Managing chemotherapy-induced diarrhea


Many cancer patients experience diarrhea while they're undergoing chemotherapy treatment. These tips can help you cope with diarrhea.

Diarrhea is a liquid-like loose stool. At the first sign of poorly formed or loose stools, or if you notice you are having more bowel movements than usual, you should begin taking Imodium (Loperamide).

  • Take two caplets (4 mg) followed by one caplet (2 mg) every two hours until you have had no diarrhea for 12 hours.
  • During the night, take two caplets (4 mg) at bed time and continue every four hour during the night until morning.
  • Stop taking Imodium only after there is no sign of diarrhea for 12 hours.

What to drink if you have diarrhea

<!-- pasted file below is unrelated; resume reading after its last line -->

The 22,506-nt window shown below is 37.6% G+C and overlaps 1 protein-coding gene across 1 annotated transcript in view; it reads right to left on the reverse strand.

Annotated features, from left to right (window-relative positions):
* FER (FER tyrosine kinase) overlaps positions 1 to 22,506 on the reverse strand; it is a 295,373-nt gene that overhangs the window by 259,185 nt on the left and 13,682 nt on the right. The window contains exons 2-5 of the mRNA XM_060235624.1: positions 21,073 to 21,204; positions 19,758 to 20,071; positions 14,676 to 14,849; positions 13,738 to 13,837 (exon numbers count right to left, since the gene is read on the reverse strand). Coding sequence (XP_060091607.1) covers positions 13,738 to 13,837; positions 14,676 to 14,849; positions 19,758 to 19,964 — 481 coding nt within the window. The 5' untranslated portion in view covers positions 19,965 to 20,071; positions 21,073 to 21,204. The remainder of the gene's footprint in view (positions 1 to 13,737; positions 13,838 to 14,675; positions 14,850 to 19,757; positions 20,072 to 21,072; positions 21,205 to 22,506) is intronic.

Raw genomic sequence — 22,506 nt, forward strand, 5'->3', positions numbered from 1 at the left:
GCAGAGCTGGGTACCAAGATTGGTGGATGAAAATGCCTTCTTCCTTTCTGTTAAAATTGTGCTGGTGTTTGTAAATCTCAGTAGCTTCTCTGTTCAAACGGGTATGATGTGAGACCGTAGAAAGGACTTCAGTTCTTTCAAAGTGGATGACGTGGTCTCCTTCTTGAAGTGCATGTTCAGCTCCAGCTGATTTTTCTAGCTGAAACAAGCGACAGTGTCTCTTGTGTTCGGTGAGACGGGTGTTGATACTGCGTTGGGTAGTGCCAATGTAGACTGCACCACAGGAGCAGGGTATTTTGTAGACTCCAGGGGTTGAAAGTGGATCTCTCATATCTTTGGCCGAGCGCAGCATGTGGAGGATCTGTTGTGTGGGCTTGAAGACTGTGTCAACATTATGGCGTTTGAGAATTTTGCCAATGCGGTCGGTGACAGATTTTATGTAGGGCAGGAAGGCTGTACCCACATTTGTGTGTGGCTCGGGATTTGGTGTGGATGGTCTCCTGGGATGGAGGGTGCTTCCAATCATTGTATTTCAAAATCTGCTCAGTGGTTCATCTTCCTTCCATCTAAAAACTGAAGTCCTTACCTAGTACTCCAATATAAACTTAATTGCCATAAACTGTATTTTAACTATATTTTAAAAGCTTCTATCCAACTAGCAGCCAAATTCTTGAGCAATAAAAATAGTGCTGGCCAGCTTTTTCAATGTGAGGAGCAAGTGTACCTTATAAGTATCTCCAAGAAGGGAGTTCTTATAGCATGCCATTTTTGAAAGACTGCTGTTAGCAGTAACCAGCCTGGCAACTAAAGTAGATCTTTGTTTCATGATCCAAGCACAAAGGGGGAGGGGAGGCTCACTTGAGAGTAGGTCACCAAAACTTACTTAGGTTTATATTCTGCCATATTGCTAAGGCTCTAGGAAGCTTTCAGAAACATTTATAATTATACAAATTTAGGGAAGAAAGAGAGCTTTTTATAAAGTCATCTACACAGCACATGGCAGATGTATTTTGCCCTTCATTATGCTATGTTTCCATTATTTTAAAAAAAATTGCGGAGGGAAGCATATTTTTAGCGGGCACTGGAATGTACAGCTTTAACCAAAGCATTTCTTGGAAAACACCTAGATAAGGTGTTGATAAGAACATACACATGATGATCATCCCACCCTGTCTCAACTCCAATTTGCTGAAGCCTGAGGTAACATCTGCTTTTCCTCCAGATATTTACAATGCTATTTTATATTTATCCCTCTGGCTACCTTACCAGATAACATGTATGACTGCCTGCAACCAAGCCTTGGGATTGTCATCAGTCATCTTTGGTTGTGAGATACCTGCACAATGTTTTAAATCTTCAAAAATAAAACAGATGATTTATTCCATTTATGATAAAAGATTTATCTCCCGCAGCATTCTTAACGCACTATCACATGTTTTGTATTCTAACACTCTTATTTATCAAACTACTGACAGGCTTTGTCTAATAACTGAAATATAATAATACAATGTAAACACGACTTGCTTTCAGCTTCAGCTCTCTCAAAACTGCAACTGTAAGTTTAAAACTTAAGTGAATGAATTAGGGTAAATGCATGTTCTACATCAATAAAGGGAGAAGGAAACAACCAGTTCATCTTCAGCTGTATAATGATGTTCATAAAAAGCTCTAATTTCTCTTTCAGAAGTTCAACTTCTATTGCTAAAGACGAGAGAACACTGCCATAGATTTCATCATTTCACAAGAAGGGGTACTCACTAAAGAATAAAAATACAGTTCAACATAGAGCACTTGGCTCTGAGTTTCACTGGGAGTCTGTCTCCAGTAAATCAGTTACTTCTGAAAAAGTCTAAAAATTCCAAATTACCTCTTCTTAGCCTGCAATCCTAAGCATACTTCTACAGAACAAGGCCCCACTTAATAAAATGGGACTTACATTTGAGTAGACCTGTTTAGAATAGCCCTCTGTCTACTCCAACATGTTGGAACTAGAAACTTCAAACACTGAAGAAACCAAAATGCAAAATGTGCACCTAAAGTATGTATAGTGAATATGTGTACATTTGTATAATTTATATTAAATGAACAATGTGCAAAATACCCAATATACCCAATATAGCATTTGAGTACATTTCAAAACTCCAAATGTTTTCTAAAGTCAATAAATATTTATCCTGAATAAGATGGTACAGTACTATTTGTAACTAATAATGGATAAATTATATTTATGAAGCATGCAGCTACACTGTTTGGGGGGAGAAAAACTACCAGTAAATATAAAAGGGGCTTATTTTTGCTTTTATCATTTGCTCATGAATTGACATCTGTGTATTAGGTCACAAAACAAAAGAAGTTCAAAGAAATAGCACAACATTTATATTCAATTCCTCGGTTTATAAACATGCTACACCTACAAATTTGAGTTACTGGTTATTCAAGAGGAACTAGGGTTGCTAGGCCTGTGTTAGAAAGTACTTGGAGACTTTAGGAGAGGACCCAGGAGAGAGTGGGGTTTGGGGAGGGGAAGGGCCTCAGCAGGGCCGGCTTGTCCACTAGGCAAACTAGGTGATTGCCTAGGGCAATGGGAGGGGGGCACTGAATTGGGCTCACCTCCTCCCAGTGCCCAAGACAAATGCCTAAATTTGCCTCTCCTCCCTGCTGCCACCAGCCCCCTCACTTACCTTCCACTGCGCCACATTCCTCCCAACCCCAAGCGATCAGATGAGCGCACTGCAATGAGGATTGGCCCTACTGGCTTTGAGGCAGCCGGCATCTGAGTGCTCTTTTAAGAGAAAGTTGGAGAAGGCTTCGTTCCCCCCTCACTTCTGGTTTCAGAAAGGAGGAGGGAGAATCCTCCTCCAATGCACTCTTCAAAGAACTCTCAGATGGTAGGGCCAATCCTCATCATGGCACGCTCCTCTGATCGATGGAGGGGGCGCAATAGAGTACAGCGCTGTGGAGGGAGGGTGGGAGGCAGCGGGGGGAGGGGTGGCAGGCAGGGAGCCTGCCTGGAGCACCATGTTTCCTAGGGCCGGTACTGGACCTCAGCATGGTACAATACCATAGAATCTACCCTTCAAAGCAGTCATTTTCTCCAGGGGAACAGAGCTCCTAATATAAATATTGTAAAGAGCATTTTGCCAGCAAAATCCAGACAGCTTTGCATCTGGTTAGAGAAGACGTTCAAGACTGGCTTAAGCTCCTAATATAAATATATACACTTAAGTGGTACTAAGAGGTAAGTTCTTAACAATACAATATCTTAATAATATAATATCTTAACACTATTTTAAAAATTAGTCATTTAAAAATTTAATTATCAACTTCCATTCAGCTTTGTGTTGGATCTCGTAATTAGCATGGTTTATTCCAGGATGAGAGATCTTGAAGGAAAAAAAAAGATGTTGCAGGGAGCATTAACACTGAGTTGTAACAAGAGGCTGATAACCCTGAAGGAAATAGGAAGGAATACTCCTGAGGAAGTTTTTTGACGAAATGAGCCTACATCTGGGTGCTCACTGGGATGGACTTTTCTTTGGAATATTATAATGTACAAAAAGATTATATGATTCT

• Drink at least six to eight large glasses of decaffeinated fluid a day.
  • Drink a little at a time as often as you can. Water, clear soups, and Gatorade are all good.

What not to eat or drink

  • Don't drink milk, coffee and alcohol. Avoid very hot or very cold fluids.
  • The following foods can make the diarrhea or cramping worse: fatty, fried or greasy foods, spicy foods, high-fiber foods, bran and some cereals, raw fruits and vegetables, dried fruits, beans, popcorn, nuts, and chocolate.

Modify your diet

Think BRAT. The BRAT diet is a simple, gentle and effective way to ease intestinal upset that causes diarrhea.

  • Eat small meals that include:
  • B-Bananas
  • R-Rice
  • A-Applesauce
  • T-Tea (decaffeinated) and Toast

The diet is fat-free and easily digested. You do not need to eat all these foods at any one meal; any combination is fine. You could have tea and toast for breakfast, applesauce and toast for lunch, and banana slices and rice for dinner.

If you do well on these foods, you can start adding others, like:

  • Bland low-fiber foods
  • White-meat chicken without the skin
  • Crackers, white bread, and pasta without sauce
  • Canned or cooked fruits without skin

 
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